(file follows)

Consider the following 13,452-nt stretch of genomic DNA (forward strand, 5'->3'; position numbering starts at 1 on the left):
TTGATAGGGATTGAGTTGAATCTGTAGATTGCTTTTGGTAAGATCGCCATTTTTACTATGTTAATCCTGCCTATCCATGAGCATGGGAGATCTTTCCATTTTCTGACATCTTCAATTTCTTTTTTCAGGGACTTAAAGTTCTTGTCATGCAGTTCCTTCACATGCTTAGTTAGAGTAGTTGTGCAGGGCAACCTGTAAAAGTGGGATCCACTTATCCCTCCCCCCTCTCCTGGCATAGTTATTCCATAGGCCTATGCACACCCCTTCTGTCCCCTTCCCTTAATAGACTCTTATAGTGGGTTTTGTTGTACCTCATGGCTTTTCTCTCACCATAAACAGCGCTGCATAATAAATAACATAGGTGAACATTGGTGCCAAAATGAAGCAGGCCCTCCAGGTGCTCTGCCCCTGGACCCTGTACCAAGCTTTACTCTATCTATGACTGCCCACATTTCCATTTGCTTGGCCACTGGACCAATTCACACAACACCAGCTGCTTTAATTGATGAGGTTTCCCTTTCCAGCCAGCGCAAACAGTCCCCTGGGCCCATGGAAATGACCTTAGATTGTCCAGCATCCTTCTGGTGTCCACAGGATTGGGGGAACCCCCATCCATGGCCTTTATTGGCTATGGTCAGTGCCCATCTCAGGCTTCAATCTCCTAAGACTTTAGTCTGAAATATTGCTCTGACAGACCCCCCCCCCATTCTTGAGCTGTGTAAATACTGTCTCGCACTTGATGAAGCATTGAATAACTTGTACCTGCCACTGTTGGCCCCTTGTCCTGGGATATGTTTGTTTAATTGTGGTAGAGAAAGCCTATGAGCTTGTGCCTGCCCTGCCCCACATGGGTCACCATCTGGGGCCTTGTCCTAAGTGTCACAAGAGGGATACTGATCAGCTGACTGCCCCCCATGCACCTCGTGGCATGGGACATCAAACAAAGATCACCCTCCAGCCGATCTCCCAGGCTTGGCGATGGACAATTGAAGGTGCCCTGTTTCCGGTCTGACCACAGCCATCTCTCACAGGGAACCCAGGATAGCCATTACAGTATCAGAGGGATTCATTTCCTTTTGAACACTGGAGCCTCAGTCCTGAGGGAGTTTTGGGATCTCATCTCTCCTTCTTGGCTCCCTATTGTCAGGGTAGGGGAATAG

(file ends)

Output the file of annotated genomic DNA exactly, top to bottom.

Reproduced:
Consider the following 13,452-nt stretch of genomic DNA (forward strand, 5'->3'; position numbering starts at 1 on the left):
TTGATAGGGATTGAGTTGAATCTGTAGATTGCTTTTGGTAAGATCGCCATTTTTACTATGTTAATCCTGCCTATCCATGAGCATGGGAGATCTTTCCATTTTCTGACATCTTCAATTTCTTTTTTCAGGGACTTAAAGTTCTTGTCATGCAGTTCCTTCACATGCTTAGTTAGAGTAGTTGTGCAGGGCAACCTGTAAAAGTGGGATCCACTTATCCCTCCCCCCTCTCCTGGCATAGTTATTCCATAGGCCTATGCACACCCCTTCTGTCCCCTTCCCTTAATAGACTCTTATAGTGGGTTTTGTTGTACCTCATGGCTTTTCTCTCACCATAAACAGCGCTGCATAATAAATAACATAGGTGAACATTGGTGCCAAAATGAAGCAGGCCCTCCAGGTGCTCTGCCCCTGGACCCTGTACCAAGCTTTACTCTATCTATGACTGCCCACATTTCCATTTGCTTGGCCACTGGACCAATTCACACAACACCAGCTGCTTTAATTGATGAGGTTTCCCTTTCCAGCCAGCGCAAACAGTCCCCTGGGCCCATGGAAATGACCTTAGATTGTCCAGCATCCTTCTGGTGTCCACAGGATTGGGGGAACCCCCATCCATGGCCTTTATTGGCTATGGTCAGTGCCCATCTCAGGCTTCAATCTCCTAAGACTTTAGTCTGAAATATTGCTCTGACAGACCCCCCCCCCATTCTTGAGCTGTGTAAATACTGTCTCGCACTTGATGAAGCATTGAATAACTTGTACCTGCCACTGTTGGCCCCTTGTCCTGGGATATGTTTGTTTAATTGTGGTAGAGAAAGCCTATGAGCTTGTGCCTGCCCTGCCCCACATGGGTCACCATCTGGGGCCTTGTCCTAAGTGTCACAAGAGGGATACTGATCAGCTGACTGCCCCCCATGCACCTCGTGGCATGGGACATCAAACAAAGATCACCCTCCAGCCGATCTCCCAGGCTTGGCGATGGACAATTGAAGGTGCCCTGTTTCCGGTCTGACCACAGCCATCTCTCACAGGGAACCCAGGATAGCCATTACAGTATCAGAGGGATTCATTTCCTTTTGAACACTGGAGCCTCAGTCCTGAGGGAGTTTTGGGATCTCATCTCTCCTTCTTGGCTCCCTATTGTCAGGGTAGGGGAATAG